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Person

Brian E Reichert

Ecologist

Fort Collins Science Center

Email: breichert@usgs.gov
Office Phone: 970-226-9245
Fax: 970-226-9230

Location
2150 Centre Avenue
Building C
Fort Collins , CO 80526-8118
US

Supervisor: Sharon K Taylor
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The NABat sampling frame is a grid-based finite-area frame spanning Canada, the United States, and Mexico consisting of N total number of 10- by 10-km (100-km2) grid cell sample units for the continental United States, Canada, and Alaska and 5- by 5-km (25km2) for Hawaii and Puerto Rico. This grain size is biologically appropriate given the scale of movement of most bat species, which routinely travel many kilometers each night between roosts and foraging areas and along foraging routes. A Generalized Random-Tessellation Stratified (GRTS) Survey Design draw was added to the sample units from the raw sampling grids (https://doi.org/10.5066/P9M00P17). This sampling design produces an ordered list of units such that...
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The NABat sampling frame is a grid-based finite-area frame spanning Canada, the United States, and Mexico consisting of N total number of 10- by 10-km (100-km2) grid cell sample units. This grain size is biologically appropriate given the scale of movement of most bat species, which routinely travel many kilometers each night between roosts and foraging areas and along foraging routes. A draw of sample units from a finite sampling frame using the GRTS design produces an ordered list of units such that any ordered subset of that list is also randomized and spatially balanced. This vector dataset is the individual grid-based sampling grid for Continental United States at a 10x10km resolution.
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This sampling frame is a set of grid-based finite-area frames spanning Canada, the United States, and Mexico. The grid for the United States is broken into individual grids for the continental United States, Hawaii, and Puerto Rico. Alaska is combined with Canada into a single grid. Each country/state/territory extent consists of four nested sampling grids at 50x50km, 10x10km, 5x5km, and 1x1km resolutions. The original 10x10km continental United States grid was developed by the Forest Service, U.S. Department of Agriculture for use in the interagency “Bat Grid” monitoring program in the Pacific Northwest and was expanded across Canada, the United States, and Mexico for the North American Bat Monitoring Program (NABat)....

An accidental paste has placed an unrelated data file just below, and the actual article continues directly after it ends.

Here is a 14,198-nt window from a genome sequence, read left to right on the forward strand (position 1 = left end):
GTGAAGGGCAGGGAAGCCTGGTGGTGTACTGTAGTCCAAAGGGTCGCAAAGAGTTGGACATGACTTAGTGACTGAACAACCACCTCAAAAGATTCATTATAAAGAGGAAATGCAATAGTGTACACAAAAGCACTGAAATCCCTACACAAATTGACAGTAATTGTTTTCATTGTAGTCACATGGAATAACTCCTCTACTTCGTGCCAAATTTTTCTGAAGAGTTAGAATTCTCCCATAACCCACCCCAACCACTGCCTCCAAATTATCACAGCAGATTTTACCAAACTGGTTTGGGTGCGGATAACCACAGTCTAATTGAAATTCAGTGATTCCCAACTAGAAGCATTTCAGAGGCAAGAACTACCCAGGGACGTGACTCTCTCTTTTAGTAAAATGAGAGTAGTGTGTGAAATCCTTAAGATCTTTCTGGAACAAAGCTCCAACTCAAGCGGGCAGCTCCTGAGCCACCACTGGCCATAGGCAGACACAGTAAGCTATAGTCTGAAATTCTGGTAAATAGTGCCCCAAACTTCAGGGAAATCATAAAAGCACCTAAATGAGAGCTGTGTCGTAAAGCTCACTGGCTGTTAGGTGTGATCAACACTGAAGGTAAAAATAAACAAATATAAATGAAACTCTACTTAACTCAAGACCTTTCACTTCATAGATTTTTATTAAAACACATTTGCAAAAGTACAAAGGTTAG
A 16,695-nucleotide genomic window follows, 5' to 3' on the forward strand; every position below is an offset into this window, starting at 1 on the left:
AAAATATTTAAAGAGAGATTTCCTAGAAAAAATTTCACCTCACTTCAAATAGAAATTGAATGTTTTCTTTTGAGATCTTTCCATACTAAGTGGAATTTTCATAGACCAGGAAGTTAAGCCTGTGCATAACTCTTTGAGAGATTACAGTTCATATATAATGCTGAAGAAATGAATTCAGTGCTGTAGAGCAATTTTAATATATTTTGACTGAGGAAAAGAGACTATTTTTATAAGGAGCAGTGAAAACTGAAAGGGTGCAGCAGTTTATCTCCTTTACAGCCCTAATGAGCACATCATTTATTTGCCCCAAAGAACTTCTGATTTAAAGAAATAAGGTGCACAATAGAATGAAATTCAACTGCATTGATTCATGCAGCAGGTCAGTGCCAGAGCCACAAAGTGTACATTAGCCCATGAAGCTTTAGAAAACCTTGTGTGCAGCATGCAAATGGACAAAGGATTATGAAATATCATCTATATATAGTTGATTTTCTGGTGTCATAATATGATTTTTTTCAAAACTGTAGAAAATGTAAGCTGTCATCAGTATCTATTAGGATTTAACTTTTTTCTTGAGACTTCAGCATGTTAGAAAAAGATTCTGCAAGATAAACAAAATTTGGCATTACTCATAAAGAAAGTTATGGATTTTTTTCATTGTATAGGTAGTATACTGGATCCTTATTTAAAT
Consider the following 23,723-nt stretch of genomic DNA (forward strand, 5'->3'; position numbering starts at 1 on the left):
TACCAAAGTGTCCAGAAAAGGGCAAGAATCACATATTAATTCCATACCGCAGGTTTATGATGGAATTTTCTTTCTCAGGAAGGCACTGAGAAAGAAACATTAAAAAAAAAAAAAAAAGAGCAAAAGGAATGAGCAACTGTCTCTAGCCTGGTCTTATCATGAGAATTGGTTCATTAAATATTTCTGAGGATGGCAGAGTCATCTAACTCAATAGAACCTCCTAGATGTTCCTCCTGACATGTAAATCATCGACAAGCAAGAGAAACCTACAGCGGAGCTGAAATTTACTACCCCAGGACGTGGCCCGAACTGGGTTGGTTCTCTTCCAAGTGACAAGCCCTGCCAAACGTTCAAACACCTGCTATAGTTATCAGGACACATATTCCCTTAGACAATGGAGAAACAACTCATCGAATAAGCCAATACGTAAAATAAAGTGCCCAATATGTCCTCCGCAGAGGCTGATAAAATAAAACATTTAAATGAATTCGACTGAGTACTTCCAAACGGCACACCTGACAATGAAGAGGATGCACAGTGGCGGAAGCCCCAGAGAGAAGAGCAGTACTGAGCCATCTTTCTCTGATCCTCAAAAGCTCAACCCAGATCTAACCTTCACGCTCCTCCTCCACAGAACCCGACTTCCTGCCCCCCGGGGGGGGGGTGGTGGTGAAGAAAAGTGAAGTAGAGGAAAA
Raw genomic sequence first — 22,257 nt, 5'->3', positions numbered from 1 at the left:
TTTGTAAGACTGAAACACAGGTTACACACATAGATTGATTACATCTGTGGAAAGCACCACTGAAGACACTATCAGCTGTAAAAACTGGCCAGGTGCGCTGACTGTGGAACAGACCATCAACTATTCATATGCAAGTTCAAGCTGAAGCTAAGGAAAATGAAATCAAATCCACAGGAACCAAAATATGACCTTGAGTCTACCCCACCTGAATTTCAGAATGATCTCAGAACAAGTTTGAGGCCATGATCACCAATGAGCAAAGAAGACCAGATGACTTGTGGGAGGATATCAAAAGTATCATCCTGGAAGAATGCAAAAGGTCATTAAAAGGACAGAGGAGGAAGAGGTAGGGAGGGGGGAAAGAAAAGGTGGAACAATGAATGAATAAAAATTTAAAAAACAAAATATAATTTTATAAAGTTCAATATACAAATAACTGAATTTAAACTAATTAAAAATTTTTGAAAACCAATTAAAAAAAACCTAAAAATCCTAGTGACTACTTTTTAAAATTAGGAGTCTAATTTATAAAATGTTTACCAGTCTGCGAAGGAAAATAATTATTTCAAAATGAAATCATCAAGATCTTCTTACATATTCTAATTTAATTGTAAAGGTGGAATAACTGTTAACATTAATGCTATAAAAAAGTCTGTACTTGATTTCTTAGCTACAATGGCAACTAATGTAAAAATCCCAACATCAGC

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In this age of rapidly developing technology, scientific information is constantly being gathered across large spatial scales. Yet, our ability to coordinate large-scale monitoring efforts depends on development of tools that leverage and integrate multiple sources of data. North American bats are experiencing unparalleled population declines. The North American Bat Monitoring Program (NABat), a multi-national, multi-agency coordinated monitoring program, was developed to better understand the status and trends of North American bats. Similar to other large-scale monitoring programs, the ultimate success of NABat relies on a unified web-based data system. Our project successfully developed a program interface...
This sampling frame is a set of grid-based finite-area frames spanning Canada, the United States, and Mexico. The grid for the United States is broken into individual grids for the continental United States, Hawaii, and Puerto Rico. Alaska is combined with Canada into a single grid. Each country/state/territory extent consists of four nested sampling grids at 50x50km, 10x10km, 5x5km, and 1x1km resolutions. The original 10x10km continental United States grid was developed by the Forest Service, U.S. Department of Agriculture for use in the interagency “Bat Grid” monitoring program in the Pacific Northwest and was expanded across Canada, the United States, and Mexico for the North American Bat Monitoring Program (NABat)....
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